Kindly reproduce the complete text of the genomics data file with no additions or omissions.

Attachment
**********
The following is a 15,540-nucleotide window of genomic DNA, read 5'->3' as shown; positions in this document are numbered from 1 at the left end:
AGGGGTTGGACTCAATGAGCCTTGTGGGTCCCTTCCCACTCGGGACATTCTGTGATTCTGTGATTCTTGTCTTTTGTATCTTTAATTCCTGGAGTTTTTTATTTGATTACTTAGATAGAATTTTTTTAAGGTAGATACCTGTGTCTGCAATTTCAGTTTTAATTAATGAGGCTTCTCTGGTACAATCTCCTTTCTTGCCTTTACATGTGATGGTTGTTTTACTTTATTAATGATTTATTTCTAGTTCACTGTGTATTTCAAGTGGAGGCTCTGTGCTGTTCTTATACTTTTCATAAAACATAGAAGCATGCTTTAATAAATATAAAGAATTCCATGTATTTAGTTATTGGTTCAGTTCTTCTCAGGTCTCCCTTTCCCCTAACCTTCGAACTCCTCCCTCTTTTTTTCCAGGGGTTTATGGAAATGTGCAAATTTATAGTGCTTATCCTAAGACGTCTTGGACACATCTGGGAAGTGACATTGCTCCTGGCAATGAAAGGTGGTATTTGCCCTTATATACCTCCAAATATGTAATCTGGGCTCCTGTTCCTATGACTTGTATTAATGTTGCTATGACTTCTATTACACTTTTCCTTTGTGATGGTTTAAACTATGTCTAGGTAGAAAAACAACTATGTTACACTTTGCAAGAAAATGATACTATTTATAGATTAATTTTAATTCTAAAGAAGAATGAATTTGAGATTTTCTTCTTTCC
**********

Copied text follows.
The following is a 15,540-nucleotide window of genomic DNA, read 5'->3' as shown; positions in this document are numbered from 1 at the left end:
AGGGGTTGGACTCAATGAGCCTTGTGGGTCCCTTCCCACTCGGGACATTCTGTGATTCTGTGATTCTTGTCTTTTGTATCTTTAATTCCTGGAGTTTTTTATTTGATTACTTAGATAGAATTTTTTTAAGGTAGATACCTGTGTCTGCAATTTCAGTTTTAATTAATGAGGCTTCTCTGGTACAATCTCCTTTCTTGCCTTTACATGTGATGGTTGTTTTACTTTATTAATGATTTATTTCTAGTTCACTGTGTATTTCAAGTGGAGGCTCTGTGCTGTTCTTATACTTTTCATAAAACATAGAAGCATGCTTTAATAAATATAAAGAATTCCATGTATTTAGTTATTGGTTCAGTTCTTCTCAGGTCTCCCTTTCCCCTAACCTTCGAACTCCTCCCTCTTTTTTTCCAGGGGTTTATGGAAATGTGCAAATTTATAGTGCTTATCCTAAGACGTCTTGGACACATCTGGGAAGTGACATTGCTCCTGGCAATGAAAGGTGGTATTTGCCCTTATATACCTCCAAATATGTAATCTGGGCTCCTGTTCCTATGACTTGTATTAATGTTGCTATGACTTCTATTACACTTTTCCTTTGTGATGGTTTAAACTATGTCTAGGTAGAAAAACAACTATGTTACACTTTGCAAGAAAATGATACTATTTATAGATTAATTTTAATTCTAAAGAAGAATGAATTTGAGATTTTCTTCTTTCC